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Friday, June 19, 2009
Father's Day tribute

By Garland Cooper

No matter how tall I grow, there is one person in particular that I will always look up to.

Growing up he always told me he was my biggest fan, but what he didn't realize is that I was his too. Ever since I was little I watched what he did and tried to do everything I could to be like him and most importantly, make him proud.

It started when I was very small, before I even played sports. It started with books. We read books together every night. Most of the time it was several books, one never seemed to be enough, but that was our time together, every night, just the two of us.

That was the just the beginning, there are endless moments that we spent having fun together. I can remember one day in particular. It was my sixth birthday and we had just recently moved to California.

It was a school day, but I was woken up very early in the morning. It was him, but without the suit and he didn't seem just to be checking in like he did every morning before work. This time he woke me up on purpose with a big smile on his face. "No school today," he said.

"Really? Why?" I questioned.

"It's a holiday." He smiled.

"Are you sure? It's October, is there a holiday in October?" I asked.

"There sure is, he said. It's your birthday! And there will be no school today because we are going to Disneyland!"

And we went. We spent the whole day there playing together and it was the best birthday I had ever had.

Later on when my hobbies moved from Disney to Easton and I started playing sports, that's when he and I started the good times. He taught me so much about playing softball and basketball. Not a weekend went by when he didn't take time to practice with me.

I never wanted the practices to end and after several hours when he threatened that it was time to go home, I never would accept it. "Ok, I'll throw this ball in the air and if you catch it we will stay, but if you don't we have to leave," he would say.

Of course the throw was impossible to catch, a mile in the air, and a mile to one side. I would sprint and run and dive for it, trying to stay out with him as late as I could, but in the end I never could catch that ball.

This continued well into high school and he and I only grew closer. He kept working with me and I never stopped loving it. With his help I got better and better. Even when I went to college and I was far from home, everything he taught me was ingrained in my head. Up until college my biggest fan never missed a game, no matter what.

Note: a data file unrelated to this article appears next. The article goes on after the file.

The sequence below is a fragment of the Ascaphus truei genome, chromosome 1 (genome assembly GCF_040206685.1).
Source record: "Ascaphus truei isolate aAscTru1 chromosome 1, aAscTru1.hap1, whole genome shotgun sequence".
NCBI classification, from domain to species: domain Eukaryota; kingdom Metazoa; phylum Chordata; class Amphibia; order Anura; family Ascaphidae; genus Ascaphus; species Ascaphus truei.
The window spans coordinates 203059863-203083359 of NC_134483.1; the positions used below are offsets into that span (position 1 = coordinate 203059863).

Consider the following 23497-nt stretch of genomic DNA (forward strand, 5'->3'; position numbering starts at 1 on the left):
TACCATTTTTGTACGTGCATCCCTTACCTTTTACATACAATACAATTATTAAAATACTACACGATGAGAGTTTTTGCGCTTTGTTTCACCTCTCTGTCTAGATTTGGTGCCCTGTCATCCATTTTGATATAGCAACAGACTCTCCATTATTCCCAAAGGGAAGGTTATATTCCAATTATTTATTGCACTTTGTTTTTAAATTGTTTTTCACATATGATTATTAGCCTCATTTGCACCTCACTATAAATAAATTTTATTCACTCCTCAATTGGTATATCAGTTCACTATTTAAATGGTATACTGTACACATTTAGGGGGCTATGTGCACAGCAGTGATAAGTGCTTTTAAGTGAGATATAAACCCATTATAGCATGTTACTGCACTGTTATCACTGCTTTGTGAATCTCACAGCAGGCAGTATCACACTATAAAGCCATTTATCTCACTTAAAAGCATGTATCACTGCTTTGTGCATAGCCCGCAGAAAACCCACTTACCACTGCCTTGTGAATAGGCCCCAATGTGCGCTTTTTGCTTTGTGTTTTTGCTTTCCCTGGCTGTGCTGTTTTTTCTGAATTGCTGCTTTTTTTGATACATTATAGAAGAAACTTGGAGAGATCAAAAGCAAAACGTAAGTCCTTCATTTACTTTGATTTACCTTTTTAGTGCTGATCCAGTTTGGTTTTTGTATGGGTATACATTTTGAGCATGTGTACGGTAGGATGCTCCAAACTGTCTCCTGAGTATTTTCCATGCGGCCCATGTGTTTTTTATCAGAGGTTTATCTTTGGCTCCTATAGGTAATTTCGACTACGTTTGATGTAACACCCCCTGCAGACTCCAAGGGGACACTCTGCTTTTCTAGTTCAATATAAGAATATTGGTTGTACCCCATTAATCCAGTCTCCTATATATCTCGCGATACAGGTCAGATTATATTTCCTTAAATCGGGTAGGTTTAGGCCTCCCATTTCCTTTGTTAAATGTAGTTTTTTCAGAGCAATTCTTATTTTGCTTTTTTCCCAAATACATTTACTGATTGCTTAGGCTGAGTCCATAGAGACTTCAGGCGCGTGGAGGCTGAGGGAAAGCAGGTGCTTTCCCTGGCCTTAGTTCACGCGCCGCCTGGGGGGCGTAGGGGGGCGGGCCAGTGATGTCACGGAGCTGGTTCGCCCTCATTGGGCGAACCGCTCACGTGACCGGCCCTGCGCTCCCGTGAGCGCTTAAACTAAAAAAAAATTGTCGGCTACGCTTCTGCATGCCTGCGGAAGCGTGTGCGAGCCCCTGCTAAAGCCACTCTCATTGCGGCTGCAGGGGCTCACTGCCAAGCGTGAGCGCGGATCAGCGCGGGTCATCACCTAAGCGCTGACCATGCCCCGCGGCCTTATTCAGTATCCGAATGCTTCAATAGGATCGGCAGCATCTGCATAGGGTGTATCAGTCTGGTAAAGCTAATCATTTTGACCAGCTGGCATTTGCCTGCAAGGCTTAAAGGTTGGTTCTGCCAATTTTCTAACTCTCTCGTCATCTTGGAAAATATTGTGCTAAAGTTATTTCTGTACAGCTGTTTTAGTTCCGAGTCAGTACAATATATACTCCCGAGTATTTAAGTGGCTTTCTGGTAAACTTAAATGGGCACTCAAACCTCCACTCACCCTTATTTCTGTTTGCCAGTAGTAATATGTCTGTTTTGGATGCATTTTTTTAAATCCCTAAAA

In college, being 2000 miles from home, it was much harder, and I know it was hard for him to not be able and see all the games in person. Don't worry though, when he was there he made the most of it. I never heard anything from the crowd or the bench in my whole career. I was always able to tune everything out. Well, almost everything … The only thing I could ever hear was his voice. If he was there I heard everything he said, sometimes it was good, sometimes not so good.

I could hear him yelling, "Be aggressive!" as I walked up to the plate, and I also could hear the "Oh Garland don't swing at that!!!" when I took a whiff at a pitch over my head.

Wherever I go, in life and in sports, I take his words with me so that even when he can't be there I can still hear him. In the rare event where he hasn't left the specific words of guidance tattooed in my memory I will always call him asking for advice.

Throughout the years he taught me many valuable lessons to incorporate onto the field. He told me to never second-guess myself. He said to always work hard and do my best no matter what. I was told to be aggressive and to go after what I wanted. According to him I could be as good as I dreamed and I could do anything if I worked hard enough. I practiced endlessly and I learned to be a loyal member of a team. Quitting was never an option and he made sure to let me know that if I worked hard and did my best I would always win.

It wasn't until much later that I realized that he was training me for life, not for sports.

I still hope to follow in this man's footsteps even when I am done playing sports. He had to work hard for his family and I know now that one day I'll have the guts to do the same. He took chances and regardless of whether he was successful or failed, he put his all into everything and in the end, I was proud of him and the courage that he had shown in the process. I have always tried to show the same courage and determination he has put into his life, and to be as strong of a person as he is.

If it hasn't been clear, this person that I have strived to mimic is my dad. This father's day I know many of you, like me, have had a role model that has molded who you are as an athlete, but it won't be until later that you realize that you have been trained for much more than a ball game.

As I have gotten older I realize how much of who I am is because of my father. When I find myself staying after practice to perfect my swing, I know it is because of him, and when I find myself yelling at the drivers on the road I also realize that it is because of my dad. He gave me my height, my determination, my drive, my dashing good looks, and my bad temper, and for all of that on this Father's Day, I want to say:

Thanks, Dad.

I challenge you to think about all that your dads have done for you and how much of who you are is because of him. Like I said, I take his words with me everywhere I go, and even now I never hesitate to ask him for advice. After all, without his guidance, I never would have gotten to where I am today … right dad?

Happy Father's Day!

Garland Cooper covers high school softball for